Apricot trees prefer a well-drained soil with a pH of 6.0 to 7.0. If fertilizer is needed, as indicated by yellow-green leaves, then 1/4 pound of 10-10-10 fertilizer should be applied in the second year. Granular fertilizer should be scattered beneath the branches of the tree. An additional 1/4 pound should be applied for every year of age of the tree in early spring, before growth starts.

Winter protection:
If the temperature falls to below freezing, then will need to do additional protection. The southwest side of the trunk can become very warm on sunny days in late fall and winter. Night temperature frequently drops to well below freezing. This alternative freezing and thawing often injures the bark and wood. This permits wood-destroying fungi to gain entrance, and a large canker is likely to develop. Paint the trunk with a latex-based, white paint.
Fill any holes that develop in the soil at the base of the trunk. Make certain that the soil level adjacent to the trunk is slightly higher so that water will drain away from the tree. Water collecting in depressions near the trunk will form ice in late fall or winter. This ice may girdle the tree, causing death or serious injury.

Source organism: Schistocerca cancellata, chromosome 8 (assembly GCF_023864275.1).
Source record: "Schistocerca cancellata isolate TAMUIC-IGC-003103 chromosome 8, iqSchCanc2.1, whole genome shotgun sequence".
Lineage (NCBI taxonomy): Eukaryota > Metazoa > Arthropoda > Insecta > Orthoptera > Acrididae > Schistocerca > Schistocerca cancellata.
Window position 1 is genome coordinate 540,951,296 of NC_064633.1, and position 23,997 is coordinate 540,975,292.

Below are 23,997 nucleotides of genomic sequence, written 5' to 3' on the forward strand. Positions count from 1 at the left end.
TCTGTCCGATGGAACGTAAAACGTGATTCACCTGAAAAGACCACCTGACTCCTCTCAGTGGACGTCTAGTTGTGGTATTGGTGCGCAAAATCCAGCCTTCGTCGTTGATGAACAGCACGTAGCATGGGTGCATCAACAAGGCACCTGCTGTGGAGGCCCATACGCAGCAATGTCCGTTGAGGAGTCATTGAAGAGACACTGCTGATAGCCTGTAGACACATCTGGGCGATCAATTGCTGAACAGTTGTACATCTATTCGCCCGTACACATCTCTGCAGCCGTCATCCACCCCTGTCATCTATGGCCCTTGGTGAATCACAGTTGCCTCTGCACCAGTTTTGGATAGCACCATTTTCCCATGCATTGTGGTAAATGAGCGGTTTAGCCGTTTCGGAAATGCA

Growing apricot from seed:
Apricot stones need to be stratified before they will germinate. This means taking the apricot stone directly from a ripe apricot, soaking it for 24 hours, then wrapping in damp paper towel then plastic (or in a bag of damp, sterilized sand, as is done in the nursery industry), and placing this into the refrigerator at about 4 deg. C for a period of four weeks (this cold storage would be four months for peaches and plums). This replicates what would occur in nature: The damp seed from the fruit would fall onto the wet ground and go through a cold, damp winter, which act to break the dormancy the stone retains when taken from the fruit. When conditions warm up again (when you take the stone from the refrigerator) and sow it into potting mix at about 20-25 deg. C, it will then be ready to germinate. Germination, however, could take some time as the hard seed coat makes the process of germination rather slow.

Because apricot trees tend to form too dense a canopy, open-center training is usually recommended. On mature trees, prune out dead, diseased, and broken branches, as well as any that cross through the tree’s center or crowd major limbs. Remove older, unproductive branches, cutting back to new branches. Because of the threat of silver leaf, pruning should be avoided during winter months when this fungus produces most of its spores. Pruning should therefore be carried out in summer, but not during wet weather, as this is the time bacterial canker will attack fresh wounds, and in severe cases plants can die.